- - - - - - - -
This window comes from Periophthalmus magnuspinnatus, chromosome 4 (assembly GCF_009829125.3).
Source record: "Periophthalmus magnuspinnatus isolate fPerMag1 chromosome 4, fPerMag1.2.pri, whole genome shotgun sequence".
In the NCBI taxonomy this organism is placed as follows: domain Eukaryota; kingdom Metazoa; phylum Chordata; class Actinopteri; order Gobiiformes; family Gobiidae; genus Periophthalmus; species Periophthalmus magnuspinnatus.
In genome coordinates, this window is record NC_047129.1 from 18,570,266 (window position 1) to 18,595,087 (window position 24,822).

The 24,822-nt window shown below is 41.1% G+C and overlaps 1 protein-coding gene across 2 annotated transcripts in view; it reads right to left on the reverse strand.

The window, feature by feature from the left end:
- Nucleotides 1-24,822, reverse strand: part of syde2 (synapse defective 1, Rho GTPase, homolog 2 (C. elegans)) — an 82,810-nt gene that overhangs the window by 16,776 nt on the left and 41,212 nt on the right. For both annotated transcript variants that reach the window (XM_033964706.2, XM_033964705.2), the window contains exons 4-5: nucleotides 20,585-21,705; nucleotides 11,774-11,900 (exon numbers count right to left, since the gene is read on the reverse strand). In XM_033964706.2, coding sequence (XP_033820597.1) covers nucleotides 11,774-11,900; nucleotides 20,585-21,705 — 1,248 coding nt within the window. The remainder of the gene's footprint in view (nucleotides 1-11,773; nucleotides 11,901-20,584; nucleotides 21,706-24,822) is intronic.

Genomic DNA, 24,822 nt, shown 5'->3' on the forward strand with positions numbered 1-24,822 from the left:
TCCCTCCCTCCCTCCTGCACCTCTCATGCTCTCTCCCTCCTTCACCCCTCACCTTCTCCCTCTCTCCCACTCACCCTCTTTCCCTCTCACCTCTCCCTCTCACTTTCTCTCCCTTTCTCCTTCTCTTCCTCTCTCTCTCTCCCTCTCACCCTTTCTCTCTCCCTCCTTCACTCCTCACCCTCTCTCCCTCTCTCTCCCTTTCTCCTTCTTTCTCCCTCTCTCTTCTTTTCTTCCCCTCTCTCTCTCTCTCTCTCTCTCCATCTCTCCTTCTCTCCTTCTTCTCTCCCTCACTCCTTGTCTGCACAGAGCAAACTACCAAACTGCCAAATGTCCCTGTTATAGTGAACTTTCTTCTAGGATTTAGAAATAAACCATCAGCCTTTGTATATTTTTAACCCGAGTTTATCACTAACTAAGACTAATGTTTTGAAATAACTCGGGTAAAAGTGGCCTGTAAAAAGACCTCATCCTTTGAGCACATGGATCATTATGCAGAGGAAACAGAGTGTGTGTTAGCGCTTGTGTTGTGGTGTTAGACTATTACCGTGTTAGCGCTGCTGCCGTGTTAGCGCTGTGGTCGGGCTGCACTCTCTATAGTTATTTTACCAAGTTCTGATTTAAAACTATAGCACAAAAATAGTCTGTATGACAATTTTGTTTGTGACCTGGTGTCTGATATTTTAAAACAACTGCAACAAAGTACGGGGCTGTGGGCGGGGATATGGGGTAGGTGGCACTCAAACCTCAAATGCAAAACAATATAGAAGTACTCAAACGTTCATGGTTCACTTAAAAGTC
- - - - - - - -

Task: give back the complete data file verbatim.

This window comes from Periophthalmus magnuspinnatus, chromosome 4 (assembly GCF_009829125.3).
Source record: "Periophthalmus magnuspinnatus isolate fPerMag1 chromosome 4, fPerMag1.2.pri, whole genome shotgun sequence".
In the NCBI taxonomy this organism is placed as follows: domain Eukaryota; kingdom Metazoa; phylum Chordata; class Actinopteri; order Gobiiformes; family Gobiidae; genus Periophthalmus; species Periophthalmus magnuspinnatus.
In genome coordinates, this window is record NC_047129.1 from 18,570,266 (window position 1) to 18,595,087 (window position 24,822).

The 24,822-nt window shown below is 41.1% G+C and overlaps 1 protein-coding gene across 2 annotated transcripts in view; it reads right to left on the reverse strand.

The window, feature by feature from the left end:
- Nucleotides 1-24,822, reverse strand: part of syde2 (synapse defective 1, Rho GTPase, homolog 2 (C. elegans)) — an 82,810-nt gene that overhangs the window by 16,776 nt on the left and 41,212 nt on the right. For both annotated transcript variants that reach the window (XM_033964706.2, XM_033964705.2), the window contains exons 4-5: nucleotides 20,585-21,705; nucleotides 11,774-11,900 (exon numbers count right to left, since the gene is read on the reverse strand). In XM_033964706.2, coding sequence (XP_033820597.1) covers nucleotides 11,774-11,900; nucleotides 20,585-21,705 — 1,248 coding nt within the window. The remainder of the gene's footprint in view (nucleotides 1-11,773; nucleotides 11,901-20,584; nucleotides 21,706-24,822) is intronic.

Genomic DNA, 24,822 nt, shown 5'->3' on the forward strand with positions numbered 1-24,822 from the left:
TCCCTCCCTCCCTCCTGCACCTCTCATGCTCTCTCCCTCCTTCACCCCTCACCTTCTCCCTCTCTCCCACTCACCCTCTTTCCCTCTCACCTCTCCCTCTCACTTTCTCTCCCTTTCTCCTTCTCTTCCTCTCTCTCTCTCCCTCTCACCCTTTCTCTCTCCCTCCTTCACTCCTCACCCTCTCTCCCTCTCTCTCCCTTTCTCCTTCTTTCTCCCTCTCTCTTCTTTTCTTCCCCTCTCTCTCTCTCTCTCTCTCTCCATCTCTCCTTCTCTCCTTCTTCTCTCCCTCACTCCTTGTCTGCACAGAGCAAACTACCAAACTGCCAAATGTCCCTGTTATAGTGAACTTTCTTCTAGGATTTAGAAATAAACCATCAGCCTTTGTATATTTTTAACCCGAGTTTATCACTAACTAAGACTAATGTTTTGAAATAACTCGGGTAAAAGTGGCCTGTAAAAAGACCTCATCCTTTGAGCACATGGATCATTATGCAGAGGAAACAGAGTGTGTGTTAGCGCTTGTGTTGTGGTGTTAGACTATTACCGTGTTAGCGCTGCTGCCGTGTTAGCGCTGTGGTCGGGCTGCACTCTCTATAGTTATTTTACCAAGTTCTGATTTAAAACTATAGCACAAAAATAGTCTGTATGACAATTTTGTTTGTGACCTGGTGTCTGATATTTTAAAACAACTGCAACAAAGTACGGGGCTGTGGGCGGGGATATGGGGTAGGTGGCACTCAAACCTCAAATGCAAAACAATATAGAAGTACTCAAACGTTCATGGTTCACTTAAAAGTC